Intel-Dump

Saturday, January 8, 2005

On break: 1/8 - 1/16
Intel Dump will be on hiatus while I'm out of the country on vacation for the next week. I won't have access to e-mail, my news feeds, or my laptop -- just the occasional Int'l Herald Trib at a cafe. Please come back after Jan. 16.

Friday, January 7, 2005

Signs of learning on the Potomac
The New York Times reports today that Defense Secretary Donald Rumsfeld has plans to dispatch ret. Gen. Gary Luck to Iraq on a fact-finding mission in order to bring back a classified assessment of U.S. progress there.
At a meeting Thursday with his top military and civilian aides, Defense Secretary Donald H. Rumsfeld instructed that General Luck look at all areas of the operation, identify any weaknesses and report back in a few weeks with a confidential assessment, senior defense officials said.

"He will have a very wide canvas to draw on," said Lawrence Di Rita, the Pentagon spokesman. Mr. Di Rita emphasized that Mr. Rumsfeld was very satisfied with his commanders in Iraq, but wanted to give them all the help they needed in assessing "the very dynamic situation."

General Luck, who was a senior adviser to Gen. Tommy R. Franks at his war-time headquarters in Qatar during the Iraq campaign in 2003 and knows the operation in Iraq well, will lead a small team of military specialists. A principal focus will be to address one of the biggest problems facing the military in Iraq today: how to train Iraqi soldiers and police officers to replace the American troops now securing the country. Commanders have expressed disappointment in the performance of many of the Iraqi forces.
And in a related story, the AP reported a couple of days ago that the Army has decided to embed significantly more U.S. personnel in Iraqi units to help instill some backbone and professional military expertise in those military formations. The move comes at a time when efforts to train Iraqi security forces have languished, and in the wake of lackluster performance by Iraqi units in a litany of important engagements.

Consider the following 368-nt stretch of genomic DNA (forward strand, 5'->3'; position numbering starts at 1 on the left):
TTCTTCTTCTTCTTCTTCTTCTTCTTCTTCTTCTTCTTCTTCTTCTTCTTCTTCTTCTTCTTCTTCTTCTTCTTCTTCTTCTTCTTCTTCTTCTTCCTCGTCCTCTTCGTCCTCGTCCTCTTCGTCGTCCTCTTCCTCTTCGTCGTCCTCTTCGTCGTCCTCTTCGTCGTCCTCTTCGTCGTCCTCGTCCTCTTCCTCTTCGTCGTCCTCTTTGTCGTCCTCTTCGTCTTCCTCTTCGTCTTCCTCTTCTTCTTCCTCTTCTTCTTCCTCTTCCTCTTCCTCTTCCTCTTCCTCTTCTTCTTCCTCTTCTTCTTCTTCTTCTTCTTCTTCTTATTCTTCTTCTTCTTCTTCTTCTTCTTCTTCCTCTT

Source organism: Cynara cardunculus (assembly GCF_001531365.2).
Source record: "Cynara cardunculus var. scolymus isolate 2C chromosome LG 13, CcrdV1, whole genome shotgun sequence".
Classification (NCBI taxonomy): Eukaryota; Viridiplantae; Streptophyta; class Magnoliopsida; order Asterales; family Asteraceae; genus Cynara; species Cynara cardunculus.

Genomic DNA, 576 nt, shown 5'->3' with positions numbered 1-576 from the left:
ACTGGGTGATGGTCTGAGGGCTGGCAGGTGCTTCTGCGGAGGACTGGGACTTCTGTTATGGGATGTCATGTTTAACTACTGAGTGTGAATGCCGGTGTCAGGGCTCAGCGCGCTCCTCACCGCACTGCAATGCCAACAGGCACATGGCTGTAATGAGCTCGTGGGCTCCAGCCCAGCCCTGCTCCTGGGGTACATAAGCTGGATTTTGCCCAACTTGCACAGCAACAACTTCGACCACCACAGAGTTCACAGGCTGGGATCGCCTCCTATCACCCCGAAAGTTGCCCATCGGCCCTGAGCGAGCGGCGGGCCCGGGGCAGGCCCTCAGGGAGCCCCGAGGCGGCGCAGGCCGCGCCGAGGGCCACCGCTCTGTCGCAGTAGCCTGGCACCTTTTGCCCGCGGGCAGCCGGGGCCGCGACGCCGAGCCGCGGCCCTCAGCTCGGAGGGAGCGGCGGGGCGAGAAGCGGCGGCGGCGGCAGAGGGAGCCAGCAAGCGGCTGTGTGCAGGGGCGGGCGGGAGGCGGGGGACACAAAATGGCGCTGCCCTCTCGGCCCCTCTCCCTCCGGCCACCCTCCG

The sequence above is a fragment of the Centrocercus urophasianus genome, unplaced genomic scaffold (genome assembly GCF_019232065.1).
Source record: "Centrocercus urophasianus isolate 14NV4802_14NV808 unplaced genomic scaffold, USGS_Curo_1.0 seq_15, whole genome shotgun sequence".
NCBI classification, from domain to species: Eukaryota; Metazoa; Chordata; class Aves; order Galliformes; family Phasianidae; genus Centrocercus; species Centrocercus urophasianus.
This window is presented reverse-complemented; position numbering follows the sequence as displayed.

WASHINGTON (AP) The Pentagon is preparing to ''embed'' additional American military trainers with Iraqi security units to make them more effective in countering the persistent and violent insurgency, Undersecretary of Defense Douglas Feith said Tuesday.

"It is a matter of taking a new look, of reassessing assumptions," Feith said in an interview in which he described the performance of Iraqi units as mixed.

* * *
Initially, after the overthrow of President Saddam Hussein's government, U.S.-led coalition forces took charge of security in Iraq.

At the same time, though, Americans trained Iraqi national guard and police officers and gradually "embedded" them in U.S. units, Feith said.

Now, he said, "in a flip side of what was done before," Gen. George W. Casey Jr., the top U.S. commander in Iraq, is moving to embed U.S. "mentors" in Iraqi units.

Feith said he used the term "mentors" rather than advisers because it signifies a continuation of the training of Iraqi forces. "Once they are trained the mentor goes away," he said.

"The idea is this mentoring, this embedding of U.S. people in Iraqi units, will increase the effectiveness of the Iraqi units and provide an important capstone to their training,"' Feith said.